Lena Dunham on the Cover of Vogue? Is Hollywood Finally Getting It?
TV power females like Dunham, Tina Fey, Shonda Rhimes and Kerry Washington are shifting the balance of power and leading the charge toward a more realistic depiction of women.
Hollywood and the fashion and beauty industries go hand in hand. Traditional beauty operates within a narrow scope, generally suggesting that women are seen as objects, and not heard as creators or innovators. This makes it more difficult to achieve diversity and impacts the quality of work produced (See also: SNL).
Women are especially confined by these standards. Each year, the faces of dozens of young ingénues are splashed across magazines and exist in other spaces as red carpets posers, event hosts and product spokespeople for the season’s latest glamour gimmick.
But then there are those that break their mold. Every so often, a new cultural darling emerges from the tiny boxes set by the industry and secures a place for herself. The media rewards her for her ability to “overcome” or “transcend” the racial/cultural/image-based norms with dedicated feature stories, elaborate photoshoots, and one-on-one interviews to find out exactly how she got to be “her.”
Fashionista is now reporting that legendary Vogue editor in chief Anna Wintour is trying to charm Lena Dunham into doing a cover for the industry-defining Conde Nast glossy.
Dunham, the writer, creator and lead actress for HBO’s cult favorite Girls, is often celebrated for her wry intellect. But Dunham–whose weight and body type are much more typical of the average person than most of what you’ll see on screen—has been the subject of much fodder in the media for unapologetically appearing nude on screen.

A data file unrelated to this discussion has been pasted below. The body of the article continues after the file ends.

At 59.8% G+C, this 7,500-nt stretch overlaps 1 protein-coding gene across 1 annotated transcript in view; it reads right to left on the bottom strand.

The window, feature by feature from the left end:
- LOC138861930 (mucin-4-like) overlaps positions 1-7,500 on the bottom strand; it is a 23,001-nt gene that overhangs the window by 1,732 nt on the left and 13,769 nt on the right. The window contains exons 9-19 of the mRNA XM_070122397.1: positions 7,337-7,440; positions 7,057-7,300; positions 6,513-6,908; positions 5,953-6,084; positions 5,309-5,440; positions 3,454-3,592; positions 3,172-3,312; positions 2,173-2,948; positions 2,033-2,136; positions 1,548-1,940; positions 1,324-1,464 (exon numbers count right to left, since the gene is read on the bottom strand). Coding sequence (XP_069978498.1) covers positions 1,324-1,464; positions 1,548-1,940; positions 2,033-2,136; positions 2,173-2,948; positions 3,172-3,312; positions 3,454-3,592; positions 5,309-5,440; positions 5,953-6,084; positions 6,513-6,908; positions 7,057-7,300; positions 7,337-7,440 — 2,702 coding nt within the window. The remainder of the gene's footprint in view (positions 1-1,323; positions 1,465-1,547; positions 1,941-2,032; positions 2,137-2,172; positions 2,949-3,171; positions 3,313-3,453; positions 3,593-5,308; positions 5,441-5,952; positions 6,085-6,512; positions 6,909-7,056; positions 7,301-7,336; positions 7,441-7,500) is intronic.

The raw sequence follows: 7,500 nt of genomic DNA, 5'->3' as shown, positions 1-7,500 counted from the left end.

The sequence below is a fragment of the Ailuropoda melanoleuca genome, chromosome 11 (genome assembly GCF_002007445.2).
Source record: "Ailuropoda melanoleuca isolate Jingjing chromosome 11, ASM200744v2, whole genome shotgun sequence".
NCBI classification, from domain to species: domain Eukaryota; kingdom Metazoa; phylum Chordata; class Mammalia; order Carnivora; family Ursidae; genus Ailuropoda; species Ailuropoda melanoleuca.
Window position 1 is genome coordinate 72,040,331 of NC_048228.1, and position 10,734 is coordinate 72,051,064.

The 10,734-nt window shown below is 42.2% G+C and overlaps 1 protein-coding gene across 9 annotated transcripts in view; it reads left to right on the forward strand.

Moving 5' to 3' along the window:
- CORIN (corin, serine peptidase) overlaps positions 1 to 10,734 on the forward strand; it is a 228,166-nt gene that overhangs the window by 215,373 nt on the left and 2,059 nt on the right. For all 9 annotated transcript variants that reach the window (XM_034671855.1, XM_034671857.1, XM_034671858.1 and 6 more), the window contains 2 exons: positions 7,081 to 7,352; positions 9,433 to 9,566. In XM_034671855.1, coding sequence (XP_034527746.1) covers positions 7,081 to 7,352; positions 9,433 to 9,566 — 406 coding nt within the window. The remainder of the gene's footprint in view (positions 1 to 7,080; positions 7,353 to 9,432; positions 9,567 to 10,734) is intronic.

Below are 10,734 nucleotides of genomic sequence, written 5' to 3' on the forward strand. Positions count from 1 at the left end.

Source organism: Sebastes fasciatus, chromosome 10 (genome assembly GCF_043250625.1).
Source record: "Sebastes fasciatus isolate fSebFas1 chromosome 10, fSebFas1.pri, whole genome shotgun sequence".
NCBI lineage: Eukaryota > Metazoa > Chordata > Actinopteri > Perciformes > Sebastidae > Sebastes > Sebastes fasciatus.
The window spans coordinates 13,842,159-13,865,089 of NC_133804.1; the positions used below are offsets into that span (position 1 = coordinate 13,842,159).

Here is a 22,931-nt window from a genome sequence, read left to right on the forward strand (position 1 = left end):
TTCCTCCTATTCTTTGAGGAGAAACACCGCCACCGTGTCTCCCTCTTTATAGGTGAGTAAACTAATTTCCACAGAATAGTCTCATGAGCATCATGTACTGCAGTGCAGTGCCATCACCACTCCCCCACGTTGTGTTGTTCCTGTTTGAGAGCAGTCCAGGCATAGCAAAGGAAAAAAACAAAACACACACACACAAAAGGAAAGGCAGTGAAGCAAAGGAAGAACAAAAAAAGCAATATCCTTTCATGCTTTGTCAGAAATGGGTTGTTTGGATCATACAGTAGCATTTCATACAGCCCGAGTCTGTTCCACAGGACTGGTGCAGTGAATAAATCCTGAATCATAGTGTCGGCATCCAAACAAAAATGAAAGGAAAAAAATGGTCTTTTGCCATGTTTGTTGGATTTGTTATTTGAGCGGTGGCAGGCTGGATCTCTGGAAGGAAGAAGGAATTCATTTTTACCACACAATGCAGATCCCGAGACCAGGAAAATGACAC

Dunham’s show has appeared within the pages of Vogue before. But to have her appear on the cover of the mag, which tends to skew toward waifs, signals a small shift in the balance of female power in Hollywood.
Dunham is much like Tina Fey in that regard: Her financial power as a creative producer forces change in the conception of what it means to be a woman in Hollywood. Fey had two TV deals secured within a week: NBC picked up a comedy she produced while Fox committed to a pilot. Following the success of the 2013 awards ceremony, the Hollywood Foreign Press Association has announced that Tina Fey and her former SNL costar Amy Poehler will return to host the Golden Globes for both 2014 and 2015.
Talk about job security.
Producer/writer/director Issa Rae (whose successful web series “The Mis-Adventures of Awkward Black Girl” was also picked up by HBO), is another example of a woman who dares to be funny on her own terms. Despite Kenan Thompson’s obtuse assessment of black women in comedic roles, they are out there. Creating.
ABC can also credit the non-traditional presence of a woman at the helm to the success of their network. Shonda Rhimes’ Grey’s Anatomy and Private Practice have been flagships on the network, rivaling for NBC’s uber popular E.R.
Rhimes’ latest hit, Scandal, has been nothing short of ratings gold for ABC, catapulting its star, Kerry Washington, into the stratosphere as the first black female lead in a network drama in nearly 40 years. Washington, like Dunham, has been the subject of numerous profile stories, including Vanity Fair, Elle, Essence, The Washington Post, and The New York Times.
The cultural tide is shifting with diversity adding a great variety to the stories that are told and the images we see on the covers of magazines as we head to the check-out aisles of the supermarket. The outliers are quickly becoming the cool kids and TV is better for it.